New research published in the journal Science suggests that termite nests are crucial to stopping the spread of deserts. In the parched grasslands and savannas of Africa, South America, and Asia, termite mounds store nutrients and moisture, and — via internal tunnels — allow water to better penetrate the soil. As a result, vegetation flourishes on and near termite mounds in ecosystems that are otherwise highly vulnerable to desertification.
“The vegetation on and around termite mounds persists longer and declines slower,” said corresponding author Corina Tarnita. “Because termites allow water to penetrate the soil better, the plants grow on or near the mounds as if there were more rain. Even when you get to such harsh conditions where vegetation disappears from the mounds, re-vegetation is still easier. As long as the mounds are there, the ecosystem has a better chance to recover.”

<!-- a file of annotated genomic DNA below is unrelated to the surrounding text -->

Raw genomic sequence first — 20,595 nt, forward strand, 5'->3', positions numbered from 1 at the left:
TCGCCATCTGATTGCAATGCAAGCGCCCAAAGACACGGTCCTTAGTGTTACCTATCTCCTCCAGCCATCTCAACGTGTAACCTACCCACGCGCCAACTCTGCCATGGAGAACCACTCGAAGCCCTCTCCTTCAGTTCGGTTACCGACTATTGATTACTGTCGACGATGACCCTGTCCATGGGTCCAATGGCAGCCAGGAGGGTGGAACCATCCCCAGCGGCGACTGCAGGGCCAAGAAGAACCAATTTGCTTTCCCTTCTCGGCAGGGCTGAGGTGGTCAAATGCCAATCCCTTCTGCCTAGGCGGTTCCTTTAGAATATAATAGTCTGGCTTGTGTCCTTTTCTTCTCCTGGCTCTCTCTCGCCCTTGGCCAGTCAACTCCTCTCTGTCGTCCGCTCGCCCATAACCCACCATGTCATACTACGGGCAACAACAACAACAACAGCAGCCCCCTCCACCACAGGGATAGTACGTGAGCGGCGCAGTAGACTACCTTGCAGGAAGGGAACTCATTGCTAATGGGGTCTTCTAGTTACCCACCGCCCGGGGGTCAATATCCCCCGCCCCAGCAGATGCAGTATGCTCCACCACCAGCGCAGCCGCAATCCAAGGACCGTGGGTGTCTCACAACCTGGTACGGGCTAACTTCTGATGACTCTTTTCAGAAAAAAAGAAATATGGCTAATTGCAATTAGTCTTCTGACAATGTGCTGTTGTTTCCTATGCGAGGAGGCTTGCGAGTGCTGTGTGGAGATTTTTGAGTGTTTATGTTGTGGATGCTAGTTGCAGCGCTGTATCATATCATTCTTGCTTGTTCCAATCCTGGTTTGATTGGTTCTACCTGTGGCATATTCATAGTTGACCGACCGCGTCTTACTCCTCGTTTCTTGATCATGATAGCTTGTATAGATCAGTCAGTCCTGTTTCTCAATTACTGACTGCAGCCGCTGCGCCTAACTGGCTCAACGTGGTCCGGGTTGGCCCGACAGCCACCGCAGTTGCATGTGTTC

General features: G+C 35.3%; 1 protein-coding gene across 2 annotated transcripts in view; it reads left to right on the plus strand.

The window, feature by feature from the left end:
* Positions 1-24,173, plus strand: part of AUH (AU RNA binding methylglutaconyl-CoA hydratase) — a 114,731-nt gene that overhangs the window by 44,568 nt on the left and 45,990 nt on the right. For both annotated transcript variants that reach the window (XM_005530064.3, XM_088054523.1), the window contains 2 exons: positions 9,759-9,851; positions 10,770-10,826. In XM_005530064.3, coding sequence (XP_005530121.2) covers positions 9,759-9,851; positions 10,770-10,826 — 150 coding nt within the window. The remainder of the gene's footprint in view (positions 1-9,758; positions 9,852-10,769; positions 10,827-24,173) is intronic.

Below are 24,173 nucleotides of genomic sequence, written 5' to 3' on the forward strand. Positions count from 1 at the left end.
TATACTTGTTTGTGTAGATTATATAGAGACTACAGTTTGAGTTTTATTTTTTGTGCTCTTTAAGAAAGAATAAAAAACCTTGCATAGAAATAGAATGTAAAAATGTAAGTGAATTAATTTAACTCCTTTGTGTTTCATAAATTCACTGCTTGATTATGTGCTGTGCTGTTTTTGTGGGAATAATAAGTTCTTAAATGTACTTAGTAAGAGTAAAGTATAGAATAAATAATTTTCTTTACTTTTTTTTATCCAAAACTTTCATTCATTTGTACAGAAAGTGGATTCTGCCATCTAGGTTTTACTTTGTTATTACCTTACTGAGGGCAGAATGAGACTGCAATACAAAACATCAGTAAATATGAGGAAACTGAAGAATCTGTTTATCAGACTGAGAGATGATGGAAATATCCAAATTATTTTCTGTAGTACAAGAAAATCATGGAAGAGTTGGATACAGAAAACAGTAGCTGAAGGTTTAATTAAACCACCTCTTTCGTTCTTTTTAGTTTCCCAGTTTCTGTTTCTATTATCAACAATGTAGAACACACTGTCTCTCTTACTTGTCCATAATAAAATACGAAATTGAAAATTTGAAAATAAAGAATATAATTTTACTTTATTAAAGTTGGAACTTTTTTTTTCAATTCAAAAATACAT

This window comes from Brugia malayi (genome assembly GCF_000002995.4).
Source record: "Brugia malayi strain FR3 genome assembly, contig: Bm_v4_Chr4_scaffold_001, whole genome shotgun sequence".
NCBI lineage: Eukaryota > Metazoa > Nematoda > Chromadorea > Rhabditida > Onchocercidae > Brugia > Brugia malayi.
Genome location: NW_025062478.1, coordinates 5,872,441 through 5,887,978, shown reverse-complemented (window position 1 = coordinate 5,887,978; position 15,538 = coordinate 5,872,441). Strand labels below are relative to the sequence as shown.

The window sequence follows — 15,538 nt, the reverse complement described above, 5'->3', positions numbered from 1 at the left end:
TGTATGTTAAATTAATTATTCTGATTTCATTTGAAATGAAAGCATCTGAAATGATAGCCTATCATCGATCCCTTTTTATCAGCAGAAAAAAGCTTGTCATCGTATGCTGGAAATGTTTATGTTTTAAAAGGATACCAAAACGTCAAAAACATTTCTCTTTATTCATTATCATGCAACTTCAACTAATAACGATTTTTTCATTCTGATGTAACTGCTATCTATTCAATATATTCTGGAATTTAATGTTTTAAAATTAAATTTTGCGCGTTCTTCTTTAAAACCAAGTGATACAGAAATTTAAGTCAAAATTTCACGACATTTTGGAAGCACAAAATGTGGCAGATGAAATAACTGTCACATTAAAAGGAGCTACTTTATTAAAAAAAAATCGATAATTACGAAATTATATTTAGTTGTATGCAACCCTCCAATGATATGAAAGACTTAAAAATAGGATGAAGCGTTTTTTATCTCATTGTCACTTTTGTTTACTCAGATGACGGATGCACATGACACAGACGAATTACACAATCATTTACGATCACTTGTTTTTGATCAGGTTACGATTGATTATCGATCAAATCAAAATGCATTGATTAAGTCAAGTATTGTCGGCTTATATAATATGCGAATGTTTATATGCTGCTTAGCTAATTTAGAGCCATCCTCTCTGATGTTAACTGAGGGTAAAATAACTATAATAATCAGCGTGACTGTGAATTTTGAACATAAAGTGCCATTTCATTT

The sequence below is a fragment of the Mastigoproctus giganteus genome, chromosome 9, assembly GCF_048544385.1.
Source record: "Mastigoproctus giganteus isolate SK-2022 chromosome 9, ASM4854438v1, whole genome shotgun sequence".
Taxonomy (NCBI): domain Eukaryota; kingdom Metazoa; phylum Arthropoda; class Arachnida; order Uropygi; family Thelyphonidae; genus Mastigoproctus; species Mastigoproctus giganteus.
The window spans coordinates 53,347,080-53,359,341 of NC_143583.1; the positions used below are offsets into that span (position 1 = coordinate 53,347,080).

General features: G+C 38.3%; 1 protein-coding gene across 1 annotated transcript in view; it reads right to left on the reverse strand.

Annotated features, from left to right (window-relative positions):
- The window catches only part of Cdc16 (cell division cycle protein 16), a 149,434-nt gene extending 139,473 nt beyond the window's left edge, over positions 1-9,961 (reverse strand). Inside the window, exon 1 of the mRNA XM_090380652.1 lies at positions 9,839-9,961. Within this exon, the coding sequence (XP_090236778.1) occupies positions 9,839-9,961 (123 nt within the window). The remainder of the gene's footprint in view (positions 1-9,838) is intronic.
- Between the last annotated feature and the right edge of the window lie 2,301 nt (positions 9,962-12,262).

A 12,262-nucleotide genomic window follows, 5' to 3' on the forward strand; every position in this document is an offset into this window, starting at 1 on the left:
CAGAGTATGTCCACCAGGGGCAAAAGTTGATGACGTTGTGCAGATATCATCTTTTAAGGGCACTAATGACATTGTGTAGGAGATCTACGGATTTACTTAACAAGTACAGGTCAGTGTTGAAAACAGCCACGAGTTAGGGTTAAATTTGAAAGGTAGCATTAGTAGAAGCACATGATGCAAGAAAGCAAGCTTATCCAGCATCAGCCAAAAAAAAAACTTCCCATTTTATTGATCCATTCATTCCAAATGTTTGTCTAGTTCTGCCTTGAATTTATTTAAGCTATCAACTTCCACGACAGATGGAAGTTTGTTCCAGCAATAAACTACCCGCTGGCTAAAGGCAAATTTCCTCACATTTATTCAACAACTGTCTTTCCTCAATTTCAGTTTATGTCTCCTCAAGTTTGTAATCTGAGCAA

Dr. Tarnita and her co-authors report that drylands with termite mounds can survive on significantly less rain than those without termite mounds. The research was inspired by fungus-growing termites of the genus Odontotermes, but the theoretical results apply to other types of termites that increase resource availability near their nests.
The study suggests that climate models need to better account for organisms such as termites that “engineer their own environment.”
“This is an eye-opening study that says we really need to investigate these ecosystems in more detail and incorporate all these other mechanisms before we can say what will lead to a catastrophic collapse in ecosystem function,” said Dr. Jef Huisman, an aquatic microbiology professor and theoretical ecologist at the University of Amsterdam who was not involved with the study. “We should always be humble in our model predictions because nature can always be more complex than we initially anticipate.”
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